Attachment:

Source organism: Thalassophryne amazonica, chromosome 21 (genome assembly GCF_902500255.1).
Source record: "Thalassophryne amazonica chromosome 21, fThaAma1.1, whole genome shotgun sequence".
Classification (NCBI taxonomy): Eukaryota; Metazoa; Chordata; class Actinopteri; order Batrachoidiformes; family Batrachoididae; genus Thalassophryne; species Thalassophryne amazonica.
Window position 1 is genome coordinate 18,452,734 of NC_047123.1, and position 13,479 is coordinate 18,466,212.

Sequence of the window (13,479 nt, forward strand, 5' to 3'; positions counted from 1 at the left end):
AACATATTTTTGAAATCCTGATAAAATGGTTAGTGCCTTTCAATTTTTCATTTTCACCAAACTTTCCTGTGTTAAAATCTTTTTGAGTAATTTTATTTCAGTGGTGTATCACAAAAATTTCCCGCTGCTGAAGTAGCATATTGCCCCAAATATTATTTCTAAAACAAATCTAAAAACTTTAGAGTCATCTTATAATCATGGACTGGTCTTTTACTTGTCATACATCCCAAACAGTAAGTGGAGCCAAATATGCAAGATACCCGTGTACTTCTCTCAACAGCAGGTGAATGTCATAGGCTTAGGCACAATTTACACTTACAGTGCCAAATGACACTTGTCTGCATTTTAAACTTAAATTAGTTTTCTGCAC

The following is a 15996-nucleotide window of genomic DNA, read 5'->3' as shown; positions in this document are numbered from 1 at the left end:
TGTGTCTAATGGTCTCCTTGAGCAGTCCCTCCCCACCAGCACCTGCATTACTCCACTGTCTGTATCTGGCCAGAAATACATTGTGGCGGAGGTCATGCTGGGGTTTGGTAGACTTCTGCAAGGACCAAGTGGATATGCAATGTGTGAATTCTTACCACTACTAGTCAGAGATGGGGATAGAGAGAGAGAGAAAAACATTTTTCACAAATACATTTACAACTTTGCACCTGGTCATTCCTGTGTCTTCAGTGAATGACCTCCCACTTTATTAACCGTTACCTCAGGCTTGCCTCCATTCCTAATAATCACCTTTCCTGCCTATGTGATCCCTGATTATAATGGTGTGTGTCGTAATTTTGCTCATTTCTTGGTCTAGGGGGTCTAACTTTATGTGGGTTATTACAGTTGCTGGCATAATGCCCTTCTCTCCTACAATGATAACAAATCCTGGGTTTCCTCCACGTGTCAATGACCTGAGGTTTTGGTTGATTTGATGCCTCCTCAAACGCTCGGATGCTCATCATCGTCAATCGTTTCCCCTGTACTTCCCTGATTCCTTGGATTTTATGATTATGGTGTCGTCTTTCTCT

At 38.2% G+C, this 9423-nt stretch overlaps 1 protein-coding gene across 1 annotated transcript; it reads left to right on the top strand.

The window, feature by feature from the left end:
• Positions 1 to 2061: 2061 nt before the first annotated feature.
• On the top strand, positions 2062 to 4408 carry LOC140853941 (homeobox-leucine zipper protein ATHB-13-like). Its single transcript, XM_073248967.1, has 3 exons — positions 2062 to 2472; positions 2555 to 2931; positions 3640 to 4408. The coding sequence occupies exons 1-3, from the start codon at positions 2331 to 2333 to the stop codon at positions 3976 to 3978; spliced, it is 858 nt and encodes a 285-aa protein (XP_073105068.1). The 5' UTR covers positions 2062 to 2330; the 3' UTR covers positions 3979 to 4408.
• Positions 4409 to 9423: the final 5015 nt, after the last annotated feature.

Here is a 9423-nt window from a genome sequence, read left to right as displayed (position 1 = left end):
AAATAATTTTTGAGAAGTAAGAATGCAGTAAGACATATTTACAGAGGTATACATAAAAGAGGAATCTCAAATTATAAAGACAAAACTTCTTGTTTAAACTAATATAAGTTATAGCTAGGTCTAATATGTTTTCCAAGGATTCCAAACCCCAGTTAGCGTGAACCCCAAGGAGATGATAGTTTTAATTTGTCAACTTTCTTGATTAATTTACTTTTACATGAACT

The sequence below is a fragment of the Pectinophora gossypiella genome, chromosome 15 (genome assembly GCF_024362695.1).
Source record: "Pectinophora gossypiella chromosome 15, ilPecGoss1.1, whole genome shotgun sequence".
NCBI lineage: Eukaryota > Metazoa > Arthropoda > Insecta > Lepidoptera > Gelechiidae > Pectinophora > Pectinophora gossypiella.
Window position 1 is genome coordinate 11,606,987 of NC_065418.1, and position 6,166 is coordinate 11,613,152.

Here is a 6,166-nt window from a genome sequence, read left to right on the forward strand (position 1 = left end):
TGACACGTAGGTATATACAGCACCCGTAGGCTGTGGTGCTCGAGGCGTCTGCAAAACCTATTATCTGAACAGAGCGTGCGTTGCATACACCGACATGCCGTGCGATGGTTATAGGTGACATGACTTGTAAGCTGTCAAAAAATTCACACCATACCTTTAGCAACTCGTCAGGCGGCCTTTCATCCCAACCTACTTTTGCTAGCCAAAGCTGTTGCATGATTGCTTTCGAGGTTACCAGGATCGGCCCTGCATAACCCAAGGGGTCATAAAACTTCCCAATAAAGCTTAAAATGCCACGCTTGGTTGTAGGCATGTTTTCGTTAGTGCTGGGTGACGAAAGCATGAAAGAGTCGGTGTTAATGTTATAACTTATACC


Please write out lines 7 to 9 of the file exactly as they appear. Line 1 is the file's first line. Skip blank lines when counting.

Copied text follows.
The following is a 15996-nucleotide window of genomic DNA, read 5'->3' as shown; positions in this document are numbered from 1 at the left end:
TGTGTCTAATGGTCTCCTTGAGCAGTCCCTCCCCACCAGCACCTGCATTACTCCACTGTCTGTATCTGGCCAGAAATACATTGTGGCGGAGGTCATGCTGGGGTTTGGTAGACTTCTGCAAGGACCAAGTGGATATGCAATGTGTGAATTCTTACCACTACTAGTCAGAGATGGGGATAGAGAGAGAGAGAAAAACATTTTTCACAAATACATTTACAACTTTGCACCTGGTCATTCCTGTGTCTTCAGTGAATGACCTCCCACTTTATTAACCGTTACCTCAGGCTTGCCTCCATTCCTAATAATCACCTTTCCTGCCTATGTGATCCCTGATTATAATGGTGTGTGTCGTAATTTTGCTCATTTCTTGGTCTAGGGGGTCTAACTTTATGTGGGTTATTACAGTTGCTGGCATAATGCCCTTCTCTCCTACAATGATAACAAATCCTGGGTTTCCTCCACGTGTCAATGACCTGAGGTTTTGGTTGATTTGATGCCTCCTCAAACGCTCGGATGCTCATCATCGTCAATCGTTTCCCCTGTACTTCCCTGATTCCTTGGATTTTATGATTATGGTGTCGTCTTTCTCT

At 38.2% G+C, this 9423-nt stretch overlaps 1 protein-coding gene across 1 annotated transcript; it reads left to right on the top strand.